Famo music: the past, the politics and the future

Famo music: the past, the politics and the future

By Ntsikoe E Likiki     

With its unparalleled use of the accordion instrument, command of praise poetry and storytelling ability, Famo music has for many decades captured the culture and lifestyles of the Basotho people.

Over the years Famo music has transformed from just music but also into an independent culture.

In as much as it has produced internationally acclaimed giants such as Apollo Ntabanyane, Mosotho Chakela, Mahlanya, and many more, Famo is nevertheless blamed for the interminable gang murders, political killings  and other heinous acts of violence which have headlined the newspapers in the motherland and abroad for many years.

This article looks into the history of Famo, the politics surrounding the gang wars and questions the future of the genre.

It is accounted that Famo emerged in the drinking dens of the mine workers in as early as the 1920s. Towards the late ’70s, the concertina instrument was introduced into the genre by the legendary Samuel Motho.

Around the 1980s, the accordion was adopted and the music grew and spawned renowned bands such as Tau ea Mats’ekha (Lion of Mats’ekha), which consisted of Apollo Ntabanyane and Forere Motloheloa, famously noted for their 80s hit Ha Peete kea falla, meaning ‘I’m leaving Peete’s place.’

Other artists and bands who rose to prominence then include the veteran songstress Puseletso Seema, the late Thabo Lesholu, Mahosana a ka Phamong and Setsokotsane sa Mekaling to mention a few. Back then, the music concerned itself with the struggles of life, matters of love and marriage, and the realities of Khauteng’s (Gauteng) reckless life; as this was the place where things happened.

The music gained popularity in the Soweto communities such as Randfontein and Carltonville. It was also played in notorious places such as Snawana, Phiri, Molapo, Mapetla, Naledi and Moletsane.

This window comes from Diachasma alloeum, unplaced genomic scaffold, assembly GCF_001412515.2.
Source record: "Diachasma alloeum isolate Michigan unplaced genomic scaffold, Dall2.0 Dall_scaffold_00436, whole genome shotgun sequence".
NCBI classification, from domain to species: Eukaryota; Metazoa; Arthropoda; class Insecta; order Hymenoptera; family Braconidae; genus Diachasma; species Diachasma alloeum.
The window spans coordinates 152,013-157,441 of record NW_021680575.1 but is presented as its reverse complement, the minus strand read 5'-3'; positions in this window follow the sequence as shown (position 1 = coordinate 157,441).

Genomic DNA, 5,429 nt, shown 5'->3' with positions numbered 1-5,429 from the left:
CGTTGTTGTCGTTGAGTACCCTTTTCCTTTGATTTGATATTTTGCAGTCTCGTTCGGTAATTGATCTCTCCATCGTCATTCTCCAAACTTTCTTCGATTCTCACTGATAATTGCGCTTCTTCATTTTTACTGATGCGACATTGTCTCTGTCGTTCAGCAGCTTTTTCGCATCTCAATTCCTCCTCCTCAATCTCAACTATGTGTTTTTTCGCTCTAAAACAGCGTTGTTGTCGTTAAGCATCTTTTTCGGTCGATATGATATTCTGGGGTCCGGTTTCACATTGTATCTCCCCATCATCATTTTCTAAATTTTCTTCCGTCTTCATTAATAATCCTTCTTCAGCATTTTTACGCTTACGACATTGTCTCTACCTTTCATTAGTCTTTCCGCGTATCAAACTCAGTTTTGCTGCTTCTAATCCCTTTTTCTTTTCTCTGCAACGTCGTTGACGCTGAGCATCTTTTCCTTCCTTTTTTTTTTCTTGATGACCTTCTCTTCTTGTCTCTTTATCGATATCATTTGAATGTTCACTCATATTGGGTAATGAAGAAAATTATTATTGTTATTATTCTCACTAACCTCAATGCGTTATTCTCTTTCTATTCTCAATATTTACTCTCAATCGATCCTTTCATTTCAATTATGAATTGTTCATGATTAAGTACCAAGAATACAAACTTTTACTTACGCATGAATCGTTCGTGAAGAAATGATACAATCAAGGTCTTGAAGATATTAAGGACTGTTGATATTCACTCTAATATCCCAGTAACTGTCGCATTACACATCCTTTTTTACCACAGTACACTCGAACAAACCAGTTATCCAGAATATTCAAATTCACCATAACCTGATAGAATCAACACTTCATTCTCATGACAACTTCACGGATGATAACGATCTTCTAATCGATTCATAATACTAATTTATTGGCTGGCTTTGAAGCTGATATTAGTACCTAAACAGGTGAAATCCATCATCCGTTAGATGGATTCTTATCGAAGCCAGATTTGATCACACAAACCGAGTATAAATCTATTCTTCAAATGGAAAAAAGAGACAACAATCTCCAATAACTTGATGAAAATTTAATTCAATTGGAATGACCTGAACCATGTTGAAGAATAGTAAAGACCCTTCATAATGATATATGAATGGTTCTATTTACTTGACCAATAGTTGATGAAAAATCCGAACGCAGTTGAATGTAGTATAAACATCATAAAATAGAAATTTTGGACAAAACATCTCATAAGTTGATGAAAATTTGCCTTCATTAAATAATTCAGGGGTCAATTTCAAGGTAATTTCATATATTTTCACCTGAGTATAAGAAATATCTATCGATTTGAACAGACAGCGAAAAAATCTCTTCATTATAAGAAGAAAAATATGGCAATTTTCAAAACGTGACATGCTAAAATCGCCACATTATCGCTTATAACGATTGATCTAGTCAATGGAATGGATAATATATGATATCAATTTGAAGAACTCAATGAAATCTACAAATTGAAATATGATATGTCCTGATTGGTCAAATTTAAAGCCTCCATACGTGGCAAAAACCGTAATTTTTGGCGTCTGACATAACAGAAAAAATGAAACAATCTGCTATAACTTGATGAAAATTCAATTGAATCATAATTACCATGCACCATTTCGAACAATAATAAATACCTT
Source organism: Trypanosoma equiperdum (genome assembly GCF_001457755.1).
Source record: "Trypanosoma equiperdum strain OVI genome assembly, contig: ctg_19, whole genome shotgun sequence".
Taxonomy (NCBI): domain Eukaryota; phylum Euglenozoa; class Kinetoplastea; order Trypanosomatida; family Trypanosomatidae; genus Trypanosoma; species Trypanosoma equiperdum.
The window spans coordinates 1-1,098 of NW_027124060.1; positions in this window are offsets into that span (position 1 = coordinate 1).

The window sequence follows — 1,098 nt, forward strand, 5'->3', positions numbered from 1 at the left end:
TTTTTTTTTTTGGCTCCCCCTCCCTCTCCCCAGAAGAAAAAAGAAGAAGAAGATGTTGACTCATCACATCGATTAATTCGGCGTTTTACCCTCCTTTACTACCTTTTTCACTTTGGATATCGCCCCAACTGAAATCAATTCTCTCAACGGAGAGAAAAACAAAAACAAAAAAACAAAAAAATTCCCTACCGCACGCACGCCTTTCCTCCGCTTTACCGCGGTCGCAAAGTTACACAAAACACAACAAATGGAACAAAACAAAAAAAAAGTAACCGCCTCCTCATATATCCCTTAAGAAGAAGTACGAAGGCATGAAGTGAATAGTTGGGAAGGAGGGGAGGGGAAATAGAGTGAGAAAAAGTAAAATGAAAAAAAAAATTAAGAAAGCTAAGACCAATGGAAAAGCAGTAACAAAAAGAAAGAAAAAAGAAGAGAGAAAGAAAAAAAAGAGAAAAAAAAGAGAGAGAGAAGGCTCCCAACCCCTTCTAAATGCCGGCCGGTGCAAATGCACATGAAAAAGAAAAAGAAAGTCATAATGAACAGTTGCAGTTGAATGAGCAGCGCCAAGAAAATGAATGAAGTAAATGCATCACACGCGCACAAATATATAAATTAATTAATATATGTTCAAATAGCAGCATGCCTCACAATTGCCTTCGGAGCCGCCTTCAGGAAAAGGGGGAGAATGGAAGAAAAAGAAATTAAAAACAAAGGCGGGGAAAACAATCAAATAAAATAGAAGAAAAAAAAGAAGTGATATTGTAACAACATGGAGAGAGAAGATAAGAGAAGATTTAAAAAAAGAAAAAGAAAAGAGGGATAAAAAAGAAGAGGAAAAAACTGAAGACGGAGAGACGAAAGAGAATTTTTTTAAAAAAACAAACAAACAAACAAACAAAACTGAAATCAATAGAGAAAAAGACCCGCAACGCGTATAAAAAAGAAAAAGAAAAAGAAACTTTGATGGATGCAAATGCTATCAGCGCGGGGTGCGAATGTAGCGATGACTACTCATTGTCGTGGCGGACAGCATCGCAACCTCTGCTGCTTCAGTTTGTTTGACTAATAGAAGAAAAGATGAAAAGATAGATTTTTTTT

The places are referred to as notorious since they were the meeting lairs of the criminal network of the Basotho migrants called Marashea (Russians or Ma+Russia), who are said to have lived in South Africa after the Second World War. They adopted the name following the victory of the USSR over Germany in that war.

Marashea also established themselves as a gang which sought to protect its members from urban gangsters and rivals of other ethnic groups in and around Johannesburg. It is in these meetings where the late Thabo Lesholu, who is said to have been the boss of Marashea, entertained and motivated his gang-members with his marvelous performances. This leads me up to the issue of gang wars in Famo.

Legend has it that Seakhi and Terene, the two most prominent gangs from Mafeteng in Famo music today, started out as funeral schemes in the late 90s or early 2000s. Their objective was to assist their members financially in times of mourning.

However, it is unclear how the rivalry flamed up, but it turned so bad that eminent members of both associations fled into self-imposed exiles in South Africa. Terene’s leader Rethabile Chakela, also known as Mosotho Chakela and Seakhi’s two giants Bereng Mojoro (known as Lekase) and Lehlohonolo Maketsi (alias Mahlanya) ended the business with death threats fired from one side to another.